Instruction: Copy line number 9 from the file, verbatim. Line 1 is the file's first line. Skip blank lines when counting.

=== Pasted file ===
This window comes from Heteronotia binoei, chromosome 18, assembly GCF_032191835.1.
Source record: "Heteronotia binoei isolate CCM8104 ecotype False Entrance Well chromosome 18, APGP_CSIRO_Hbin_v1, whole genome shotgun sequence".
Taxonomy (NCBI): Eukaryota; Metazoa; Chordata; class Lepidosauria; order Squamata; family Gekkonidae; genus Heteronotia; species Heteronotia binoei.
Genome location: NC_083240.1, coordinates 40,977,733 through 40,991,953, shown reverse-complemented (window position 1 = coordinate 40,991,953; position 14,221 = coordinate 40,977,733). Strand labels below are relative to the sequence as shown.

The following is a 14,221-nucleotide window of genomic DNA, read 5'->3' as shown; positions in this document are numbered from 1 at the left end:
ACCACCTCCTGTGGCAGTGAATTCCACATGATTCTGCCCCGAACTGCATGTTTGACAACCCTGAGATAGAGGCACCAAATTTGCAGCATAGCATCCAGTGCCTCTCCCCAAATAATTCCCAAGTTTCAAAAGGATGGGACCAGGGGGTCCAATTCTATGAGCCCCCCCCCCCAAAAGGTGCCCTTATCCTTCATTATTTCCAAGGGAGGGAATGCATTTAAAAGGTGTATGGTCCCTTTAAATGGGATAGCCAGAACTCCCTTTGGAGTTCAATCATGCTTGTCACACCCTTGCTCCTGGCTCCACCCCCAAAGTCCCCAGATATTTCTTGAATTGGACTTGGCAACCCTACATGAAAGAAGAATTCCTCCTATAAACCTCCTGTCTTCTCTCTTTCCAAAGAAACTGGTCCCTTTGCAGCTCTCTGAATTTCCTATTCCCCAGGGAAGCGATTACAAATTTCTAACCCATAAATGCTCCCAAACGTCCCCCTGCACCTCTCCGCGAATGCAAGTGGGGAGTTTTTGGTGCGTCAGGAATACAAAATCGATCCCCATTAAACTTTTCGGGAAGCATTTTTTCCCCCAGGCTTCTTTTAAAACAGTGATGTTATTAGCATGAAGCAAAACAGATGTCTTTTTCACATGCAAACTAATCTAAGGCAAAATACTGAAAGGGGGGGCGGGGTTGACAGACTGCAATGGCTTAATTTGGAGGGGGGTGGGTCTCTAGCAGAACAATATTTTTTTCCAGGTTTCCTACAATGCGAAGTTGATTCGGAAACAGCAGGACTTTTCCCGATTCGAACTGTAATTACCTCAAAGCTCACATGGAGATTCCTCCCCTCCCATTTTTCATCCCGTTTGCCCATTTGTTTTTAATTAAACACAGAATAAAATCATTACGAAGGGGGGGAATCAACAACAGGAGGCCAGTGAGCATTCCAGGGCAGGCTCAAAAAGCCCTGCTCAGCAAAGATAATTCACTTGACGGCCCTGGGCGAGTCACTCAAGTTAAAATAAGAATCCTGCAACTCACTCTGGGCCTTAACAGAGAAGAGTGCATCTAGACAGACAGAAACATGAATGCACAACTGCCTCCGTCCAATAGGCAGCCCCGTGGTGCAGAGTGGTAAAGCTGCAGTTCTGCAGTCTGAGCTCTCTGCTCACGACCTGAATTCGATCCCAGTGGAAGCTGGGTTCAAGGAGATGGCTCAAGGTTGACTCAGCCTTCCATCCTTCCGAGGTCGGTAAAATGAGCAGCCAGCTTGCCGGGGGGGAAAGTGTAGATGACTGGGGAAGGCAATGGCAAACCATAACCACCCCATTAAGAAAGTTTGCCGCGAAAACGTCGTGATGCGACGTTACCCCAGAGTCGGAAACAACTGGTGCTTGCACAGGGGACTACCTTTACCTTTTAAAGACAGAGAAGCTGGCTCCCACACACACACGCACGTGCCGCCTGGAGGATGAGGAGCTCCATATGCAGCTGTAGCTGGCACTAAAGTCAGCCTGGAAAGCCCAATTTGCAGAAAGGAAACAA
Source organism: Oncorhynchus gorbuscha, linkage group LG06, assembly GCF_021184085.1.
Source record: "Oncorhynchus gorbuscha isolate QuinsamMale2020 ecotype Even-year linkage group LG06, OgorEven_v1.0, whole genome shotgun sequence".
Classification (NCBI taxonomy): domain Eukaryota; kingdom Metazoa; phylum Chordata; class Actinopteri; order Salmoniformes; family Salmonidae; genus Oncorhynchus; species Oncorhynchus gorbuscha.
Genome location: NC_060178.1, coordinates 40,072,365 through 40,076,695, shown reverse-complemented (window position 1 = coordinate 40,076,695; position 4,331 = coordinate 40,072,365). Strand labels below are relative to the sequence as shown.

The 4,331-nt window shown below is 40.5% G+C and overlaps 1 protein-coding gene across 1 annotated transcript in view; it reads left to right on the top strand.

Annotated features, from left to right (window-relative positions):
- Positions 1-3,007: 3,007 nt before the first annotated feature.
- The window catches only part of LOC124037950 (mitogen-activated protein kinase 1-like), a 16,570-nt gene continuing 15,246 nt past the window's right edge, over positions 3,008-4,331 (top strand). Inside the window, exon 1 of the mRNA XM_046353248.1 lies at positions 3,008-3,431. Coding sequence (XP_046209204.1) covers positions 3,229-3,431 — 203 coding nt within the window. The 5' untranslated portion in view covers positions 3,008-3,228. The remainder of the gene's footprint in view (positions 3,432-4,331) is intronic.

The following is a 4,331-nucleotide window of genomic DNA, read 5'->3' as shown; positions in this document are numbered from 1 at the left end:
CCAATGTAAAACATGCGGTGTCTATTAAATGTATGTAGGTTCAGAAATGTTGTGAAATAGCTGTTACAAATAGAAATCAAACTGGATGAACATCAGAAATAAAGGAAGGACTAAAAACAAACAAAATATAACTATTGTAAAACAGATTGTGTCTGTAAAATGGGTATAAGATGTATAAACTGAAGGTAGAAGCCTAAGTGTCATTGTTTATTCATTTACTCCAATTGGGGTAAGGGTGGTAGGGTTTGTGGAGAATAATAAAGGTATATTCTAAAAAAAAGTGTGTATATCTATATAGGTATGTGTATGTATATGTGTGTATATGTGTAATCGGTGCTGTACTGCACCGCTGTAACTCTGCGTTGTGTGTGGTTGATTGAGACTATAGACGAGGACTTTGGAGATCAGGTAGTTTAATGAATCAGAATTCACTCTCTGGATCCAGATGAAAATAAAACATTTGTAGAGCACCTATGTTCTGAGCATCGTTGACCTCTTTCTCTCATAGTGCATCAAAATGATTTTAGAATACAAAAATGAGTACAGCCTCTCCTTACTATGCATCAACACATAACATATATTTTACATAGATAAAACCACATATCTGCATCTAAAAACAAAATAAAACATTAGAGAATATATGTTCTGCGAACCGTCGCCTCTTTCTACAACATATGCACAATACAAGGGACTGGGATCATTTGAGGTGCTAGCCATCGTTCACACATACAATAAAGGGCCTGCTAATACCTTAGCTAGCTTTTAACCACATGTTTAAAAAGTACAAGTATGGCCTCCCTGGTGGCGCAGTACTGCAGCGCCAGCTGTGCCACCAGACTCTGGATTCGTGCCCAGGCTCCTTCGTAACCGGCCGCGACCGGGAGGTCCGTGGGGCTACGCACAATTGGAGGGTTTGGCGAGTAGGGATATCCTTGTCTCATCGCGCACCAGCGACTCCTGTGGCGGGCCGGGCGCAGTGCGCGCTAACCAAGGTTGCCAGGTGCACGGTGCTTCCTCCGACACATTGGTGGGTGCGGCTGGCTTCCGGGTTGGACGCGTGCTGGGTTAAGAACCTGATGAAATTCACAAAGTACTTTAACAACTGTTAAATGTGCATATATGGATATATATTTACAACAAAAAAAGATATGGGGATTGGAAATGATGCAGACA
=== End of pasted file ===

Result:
Classification (NCBI taxonomy): domain Eukaryota; kingdom Metazoa; phylum Chordata; class Actinopteri; order Salmoniformes; family Salmonidae; genus Oncorhynchus; species Oncorhynchus gorbuscha.